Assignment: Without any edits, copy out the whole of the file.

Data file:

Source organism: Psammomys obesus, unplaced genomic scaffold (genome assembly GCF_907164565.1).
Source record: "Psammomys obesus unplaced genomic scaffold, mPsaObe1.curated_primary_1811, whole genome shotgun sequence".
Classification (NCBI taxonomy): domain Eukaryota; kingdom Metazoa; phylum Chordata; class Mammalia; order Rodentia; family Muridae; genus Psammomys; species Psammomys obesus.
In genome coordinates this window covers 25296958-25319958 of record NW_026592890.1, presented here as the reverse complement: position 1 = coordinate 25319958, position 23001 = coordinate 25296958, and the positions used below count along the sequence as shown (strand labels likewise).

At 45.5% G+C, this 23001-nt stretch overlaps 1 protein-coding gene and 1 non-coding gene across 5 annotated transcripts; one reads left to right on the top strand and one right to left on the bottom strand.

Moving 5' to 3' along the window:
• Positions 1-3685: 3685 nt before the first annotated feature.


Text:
Source organism: Psammomys obesus, unplaced genomic scaffold (genome assembly GCF_907164565.1).
Source record: "Psammomys obesus unplaced genomic scaffold, mPsaObe1.curated_primary_1811, whole genome shotgun sequence".
Classification (NCBI taxonomy): domain Eukaryota; kingdom Metazoa; phylum Chordata; class Mammalia; order Rodentia; family Muridae; genus Psammomys; species Psammomys obesus.
In genome coordinates this window covers 25296958-25319958 of record NW_026592890.1, presented here as the reverse complement: position 1 = coordinate 25319958, position 23001 = coordinate 25296958, and the positions used below count along the sequence as shown (strand labels likewise).

At 45.5% G+C, this 23001-nt stretch overlaps 1 protein-coding gene and 1 non-coding gene across 5 annotated transcripts; one reads left to right on the top strand and one right to left on the bottom strand.

Moving 5' to 3' along the window:
• Positions 1-3685: 3685 nt before the first annotated feature.